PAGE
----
Zone Prioritization

The first step is to analyze factors in each zone that make microtransit more successful. Analyzing characteristics about existing service, the built environment, land uses, activity generators, and equity allows an agency to determine which zones should be prioritized over others. For example, microtransit is more likely to succeed in zones with lower intersection densities, a higher proportion of residential areas, and a higher concentration of activity generators.

Existing Service

Ridership data is key to assessing the performance of existing fixed-route services and understanding how passengers might be using demand-response and paratransit services. Ridership data can be collected manually or passively, using automatic passenger count (APC) data. Manual ridership data collection includes the use of ridechecks, counts of activity at each stop of sampled trips, electronic passenger counters, buttons that operators press for each boarding and alighting in fixed-route services, or datasets of demand-response trips.[1] Ridership data, such as total ridership, passengers per revenue mile, passengers per revenue hour, and even origin-destination (OD) data, will help the agency understand underutilized capacity and capacity constraints. Understanding this information is helpful if the microtransit service is intended to replace a portion of the fixed-route service or supplement demand-response or paratransit services.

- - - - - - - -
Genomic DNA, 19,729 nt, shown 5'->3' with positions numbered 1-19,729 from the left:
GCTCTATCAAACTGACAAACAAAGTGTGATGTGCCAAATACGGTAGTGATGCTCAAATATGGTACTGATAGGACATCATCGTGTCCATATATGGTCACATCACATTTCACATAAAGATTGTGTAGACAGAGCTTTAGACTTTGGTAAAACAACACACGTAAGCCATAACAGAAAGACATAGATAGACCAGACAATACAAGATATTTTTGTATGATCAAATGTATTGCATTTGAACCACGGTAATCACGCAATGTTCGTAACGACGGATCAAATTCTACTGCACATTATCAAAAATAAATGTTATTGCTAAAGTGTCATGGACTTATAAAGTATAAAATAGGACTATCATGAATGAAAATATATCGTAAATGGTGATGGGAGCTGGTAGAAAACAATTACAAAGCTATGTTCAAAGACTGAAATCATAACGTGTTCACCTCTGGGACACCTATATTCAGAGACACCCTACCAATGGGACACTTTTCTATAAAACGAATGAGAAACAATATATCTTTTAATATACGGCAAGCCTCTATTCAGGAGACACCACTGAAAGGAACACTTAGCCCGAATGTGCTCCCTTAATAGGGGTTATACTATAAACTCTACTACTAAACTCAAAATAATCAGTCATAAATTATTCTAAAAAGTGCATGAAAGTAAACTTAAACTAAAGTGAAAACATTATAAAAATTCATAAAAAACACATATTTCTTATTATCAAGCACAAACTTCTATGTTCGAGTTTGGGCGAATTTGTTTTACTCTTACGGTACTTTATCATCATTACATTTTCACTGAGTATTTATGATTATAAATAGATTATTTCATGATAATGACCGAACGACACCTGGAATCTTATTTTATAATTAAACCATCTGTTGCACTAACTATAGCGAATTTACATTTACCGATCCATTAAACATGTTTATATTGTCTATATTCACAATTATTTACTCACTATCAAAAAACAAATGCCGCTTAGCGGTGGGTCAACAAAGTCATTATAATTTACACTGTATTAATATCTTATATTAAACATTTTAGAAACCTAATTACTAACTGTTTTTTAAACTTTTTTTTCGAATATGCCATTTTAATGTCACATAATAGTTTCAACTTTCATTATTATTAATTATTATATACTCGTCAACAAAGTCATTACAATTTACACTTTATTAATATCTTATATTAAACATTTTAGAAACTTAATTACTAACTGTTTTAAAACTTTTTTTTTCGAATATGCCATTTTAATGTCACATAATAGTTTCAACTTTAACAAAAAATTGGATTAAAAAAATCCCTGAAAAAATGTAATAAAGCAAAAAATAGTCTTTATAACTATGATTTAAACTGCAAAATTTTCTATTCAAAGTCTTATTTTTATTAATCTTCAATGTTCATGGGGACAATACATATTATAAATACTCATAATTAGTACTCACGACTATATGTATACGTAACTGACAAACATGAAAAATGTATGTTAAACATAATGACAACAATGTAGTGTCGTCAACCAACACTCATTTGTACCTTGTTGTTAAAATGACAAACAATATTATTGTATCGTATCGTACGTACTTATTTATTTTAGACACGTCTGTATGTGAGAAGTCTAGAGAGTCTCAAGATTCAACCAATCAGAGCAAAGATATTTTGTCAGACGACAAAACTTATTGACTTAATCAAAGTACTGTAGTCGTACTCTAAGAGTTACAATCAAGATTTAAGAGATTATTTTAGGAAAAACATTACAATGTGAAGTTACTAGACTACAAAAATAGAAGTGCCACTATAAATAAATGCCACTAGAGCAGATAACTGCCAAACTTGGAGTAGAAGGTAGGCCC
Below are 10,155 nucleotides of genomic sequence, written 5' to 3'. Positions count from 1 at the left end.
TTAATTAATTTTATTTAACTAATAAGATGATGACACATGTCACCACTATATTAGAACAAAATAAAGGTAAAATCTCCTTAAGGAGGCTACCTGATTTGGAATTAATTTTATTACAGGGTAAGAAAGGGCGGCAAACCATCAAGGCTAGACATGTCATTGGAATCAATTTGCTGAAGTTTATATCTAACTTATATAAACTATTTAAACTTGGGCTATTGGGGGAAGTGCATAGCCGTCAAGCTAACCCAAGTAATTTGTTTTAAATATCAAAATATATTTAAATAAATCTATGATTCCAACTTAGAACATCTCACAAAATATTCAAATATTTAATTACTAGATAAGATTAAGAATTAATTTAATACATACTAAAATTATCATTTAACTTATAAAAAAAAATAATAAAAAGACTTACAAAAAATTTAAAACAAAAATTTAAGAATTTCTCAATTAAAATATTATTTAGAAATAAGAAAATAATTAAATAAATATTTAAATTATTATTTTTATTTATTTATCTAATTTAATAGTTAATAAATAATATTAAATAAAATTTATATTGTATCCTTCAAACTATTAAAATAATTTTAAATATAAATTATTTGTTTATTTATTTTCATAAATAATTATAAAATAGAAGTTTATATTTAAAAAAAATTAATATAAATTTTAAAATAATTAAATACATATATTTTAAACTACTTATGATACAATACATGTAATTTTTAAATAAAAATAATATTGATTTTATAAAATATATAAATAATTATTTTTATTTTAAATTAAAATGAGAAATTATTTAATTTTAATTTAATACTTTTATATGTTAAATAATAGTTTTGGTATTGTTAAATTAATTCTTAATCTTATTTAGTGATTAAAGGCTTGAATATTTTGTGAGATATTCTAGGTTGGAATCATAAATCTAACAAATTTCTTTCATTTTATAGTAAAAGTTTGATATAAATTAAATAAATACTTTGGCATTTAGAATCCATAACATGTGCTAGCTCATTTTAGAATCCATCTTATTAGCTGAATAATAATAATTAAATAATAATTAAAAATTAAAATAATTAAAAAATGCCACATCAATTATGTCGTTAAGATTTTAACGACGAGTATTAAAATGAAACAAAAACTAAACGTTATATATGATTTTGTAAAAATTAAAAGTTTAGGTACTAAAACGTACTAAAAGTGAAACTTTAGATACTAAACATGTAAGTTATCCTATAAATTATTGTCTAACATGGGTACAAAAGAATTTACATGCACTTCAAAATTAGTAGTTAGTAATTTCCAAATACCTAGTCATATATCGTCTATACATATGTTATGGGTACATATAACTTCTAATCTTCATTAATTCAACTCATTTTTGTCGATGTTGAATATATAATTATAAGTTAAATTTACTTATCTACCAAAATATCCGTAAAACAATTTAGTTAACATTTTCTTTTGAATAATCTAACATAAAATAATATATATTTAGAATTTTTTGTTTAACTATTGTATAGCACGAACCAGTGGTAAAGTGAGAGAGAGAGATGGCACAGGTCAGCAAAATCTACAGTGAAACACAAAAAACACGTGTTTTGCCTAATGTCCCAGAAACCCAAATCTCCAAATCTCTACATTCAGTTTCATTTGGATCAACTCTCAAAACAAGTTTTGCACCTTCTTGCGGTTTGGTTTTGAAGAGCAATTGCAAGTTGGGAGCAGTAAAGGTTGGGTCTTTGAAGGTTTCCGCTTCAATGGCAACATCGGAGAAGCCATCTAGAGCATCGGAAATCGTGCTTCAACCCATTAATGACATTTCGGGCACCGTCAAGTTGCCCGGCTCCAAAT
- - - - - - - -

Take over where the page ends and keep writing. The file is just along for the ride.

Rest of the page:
OD data captures how riders use transit to make their trips. Agencies can analyze OD data for not only general travel but on existing demand-response and paratransit services to understand how riders may use microtransit. Agencies can also use OD data to analyze how riders travel in the area and what percentage of trips are internal or external to the area. OD data can be collected through onboard customer surveys, synthesized using APC data in conjunction with stop location data, demand-response or paratransit scheduling and dispatching data, or calculated using aggregate cellphone location data.[

Agencies should also consider transit connections at stops, stations, or transit centers in the zone and multimodal connections. If planning an FM/LM connection service, agencies will need to determine which transit facilities to serve. Also, existing park-and-ride facilities utilization can inform the feasibility of FM/LM connections.

Built Environment